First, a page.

Sunday, 21 October 2018

Review: Tale of miners who paint is inspiring

IT might be hard to believe today, when so many young people go to university, but there was a time

IT might be hard to believe today, when so many young people go to university, but there was a time when working people clamoured for education — not to move up in the world, but for its own sake. That is at the heart of the by turns hilarious and poignant The Pitmen Painters.

The original Pitmen Painters was an art group formed in the Thirties from a group of sceptical miners who wanted some kind of education. By day they wielded pickaxes, by night it was paintbrushes as they took themselves out of the gruelling, dangerous work in the Ashington coal mines and found solace in each other’s company and art. This engrossing piece is a joint production between Live Theatre, Newcastle and the National Theatre and has had runs at both.

Its message is timeless: man will find beauty or meaning in the hardest of circumstances.

This is a skilfully written piece from Lee Hall, the man who gave us Billy Elliot. It weaves several strands together and manages to make them connect and yet maintain their independence.It’s highly political but also romantic — not in the sense of love, but in the idea of dreams and fulfilment. It also manages to be very funny with some terrific dialogue. A sketch on the artistic merit of a blob is priceless.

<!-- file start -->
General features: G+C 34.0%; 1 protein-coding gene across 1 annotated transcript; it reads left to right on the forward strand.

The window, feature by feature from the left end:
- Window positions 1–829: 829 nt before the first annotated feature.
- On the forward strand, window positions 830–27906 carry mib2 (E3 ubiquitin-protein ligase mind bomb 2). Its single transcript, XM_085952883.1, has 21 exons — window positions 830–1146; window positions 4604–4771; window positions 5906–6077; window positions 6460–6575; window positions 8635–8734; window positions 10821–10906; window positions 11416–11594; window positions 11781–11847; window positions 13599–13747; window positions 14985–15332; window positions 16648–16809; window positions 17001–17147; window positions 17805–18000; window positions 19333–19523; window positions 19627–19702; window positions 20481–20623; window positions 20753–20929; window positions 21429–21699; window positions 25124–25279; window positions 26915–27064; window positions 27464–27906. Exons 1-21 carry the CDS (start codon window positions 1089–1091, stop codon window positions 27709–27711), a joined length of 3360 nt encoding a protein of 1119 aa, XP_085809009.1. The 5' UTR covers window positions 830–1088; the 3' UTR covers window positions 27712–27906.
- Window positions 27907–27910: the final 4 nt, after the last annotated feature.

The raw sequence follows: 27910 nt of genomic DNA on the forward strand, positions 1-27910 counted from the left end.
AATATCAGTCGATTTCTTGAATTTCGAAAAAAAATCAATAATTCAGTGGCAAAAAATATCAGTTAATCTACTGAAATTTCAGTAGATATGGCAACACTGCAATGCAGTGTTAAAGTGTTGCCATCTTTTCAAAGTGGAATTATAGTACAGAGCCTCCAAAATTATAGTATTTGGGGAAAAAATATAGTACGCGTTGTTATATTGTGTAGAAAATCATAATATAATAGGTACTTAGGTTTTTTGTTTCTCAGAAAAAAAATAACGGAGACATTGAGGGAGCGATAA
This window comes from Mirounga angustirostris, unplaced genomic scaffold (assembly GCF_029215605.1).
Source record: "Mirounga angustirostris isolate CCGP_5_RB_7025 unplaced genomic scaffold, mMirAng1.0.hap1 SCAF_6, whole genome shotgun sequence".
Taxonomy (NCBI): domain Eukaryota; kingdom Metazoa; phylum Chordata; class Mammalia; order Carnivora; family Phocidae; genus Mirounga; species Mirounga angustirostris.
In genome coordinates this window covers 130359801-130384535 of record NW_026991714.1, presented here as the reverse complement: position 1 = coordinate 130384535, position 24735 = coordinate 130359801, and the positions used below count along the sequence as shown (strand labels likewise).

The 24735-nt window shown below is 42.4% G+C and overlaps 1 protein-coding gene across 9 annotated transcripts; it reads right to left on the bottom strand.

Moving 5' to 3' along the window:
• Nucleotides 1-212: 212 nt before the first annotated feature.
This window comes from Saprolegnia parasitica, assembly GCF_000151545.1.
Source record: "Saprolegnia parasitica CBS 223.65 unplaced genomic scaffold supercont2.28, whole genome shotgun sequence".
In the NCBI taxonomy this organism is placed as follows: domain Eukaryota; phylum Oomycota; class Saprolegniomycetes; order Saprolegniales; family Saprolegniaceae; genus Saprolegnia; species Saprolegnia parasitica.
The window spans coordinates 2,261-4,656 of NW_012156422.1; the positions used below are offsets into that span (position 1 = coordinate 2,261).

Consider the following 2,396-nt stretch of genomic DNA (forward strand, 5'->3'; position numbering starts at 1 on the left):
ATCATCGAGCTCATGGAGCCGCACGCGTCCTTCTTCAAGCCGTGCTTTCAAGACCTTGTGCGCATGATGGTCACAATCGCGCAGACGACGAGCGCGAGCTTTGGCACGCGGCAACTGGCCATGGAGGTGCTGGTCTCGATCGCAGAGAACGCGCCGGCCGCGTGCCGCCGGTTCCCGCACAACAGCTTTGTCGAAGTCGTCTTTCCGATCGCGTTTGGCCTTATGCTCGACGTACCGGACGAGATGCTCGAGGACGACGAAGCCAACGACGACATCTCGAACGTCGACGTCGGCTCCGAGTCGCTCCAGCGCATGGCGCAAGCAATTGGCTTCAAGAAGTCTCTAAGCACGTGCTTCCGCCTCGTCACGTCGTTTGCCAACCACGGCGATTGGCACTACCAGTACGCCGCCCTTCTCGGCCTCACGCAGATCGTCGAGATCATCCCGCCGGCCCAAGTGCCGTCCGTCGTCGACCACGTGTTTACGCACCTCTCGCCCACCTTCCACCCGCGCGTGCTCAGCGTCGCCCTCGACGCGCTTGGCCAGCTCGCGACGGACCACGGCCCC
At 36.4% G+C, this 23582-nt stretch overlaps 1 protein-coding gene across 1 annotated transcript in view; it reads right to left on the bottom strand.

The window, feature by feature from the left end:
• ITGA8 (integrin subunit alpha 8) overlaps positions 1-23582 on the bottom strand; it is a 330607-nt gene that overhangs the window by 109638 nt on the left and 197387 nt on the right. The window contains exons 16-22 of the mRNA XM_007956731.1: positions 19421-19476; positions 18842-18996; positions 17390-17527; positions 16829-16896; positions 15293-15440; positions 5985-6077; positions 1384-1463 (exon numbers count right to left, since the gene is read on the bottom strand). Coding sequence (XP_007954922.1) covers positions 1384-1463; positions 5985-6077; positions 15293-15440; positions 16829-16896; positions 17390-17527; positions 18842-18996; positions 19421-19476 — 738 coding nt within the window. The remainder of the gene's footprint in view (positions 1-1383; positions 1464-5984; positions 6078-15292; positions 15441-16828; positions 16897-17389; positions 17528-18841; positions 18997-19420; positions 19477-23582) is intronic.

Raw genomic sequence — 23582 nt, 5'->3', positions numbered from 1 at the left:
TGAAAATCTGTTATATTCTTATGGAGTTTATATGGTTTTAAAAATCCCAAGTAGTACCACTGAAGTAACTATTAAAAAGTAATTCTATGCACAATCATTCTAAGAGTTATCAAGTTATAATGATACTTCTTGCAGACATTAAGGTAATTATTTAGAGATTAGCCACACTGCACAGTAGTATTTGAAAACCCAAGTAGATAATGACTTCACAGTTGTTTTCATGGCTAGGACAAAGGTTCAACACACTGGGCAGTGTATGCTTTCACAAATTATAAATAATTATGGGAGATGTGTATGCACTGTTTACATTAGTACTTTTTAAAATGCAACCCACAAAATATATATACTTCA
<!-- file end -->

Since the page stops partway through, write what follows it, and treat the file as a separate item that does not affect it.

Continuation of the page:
As their work develops the miners start speaking the language of art and philosophy but with an earthy attitude which means that while they take it seriously, it doesn’t run their lives. There are plenty of discussions about the nature of art but done with humour and a wry look which suggests it is the paintings which matter, not the chat. Many people strive to be artists and only that — that applied in the Thirties when it was the preserve of the rich and well-educated. The Pitmen Painters showed that you needed to be neither and could — and probably should — carry on working at a real job.

More than anything, though, this is about the hunger for education these men had, just to know about the world. It’s an inspiring piece.

lContinues to Saturday. Box office: 01865 305305.

The Pitmen Painters

Oxford Playhouse

Monday, July 29

Mike Rowbottom

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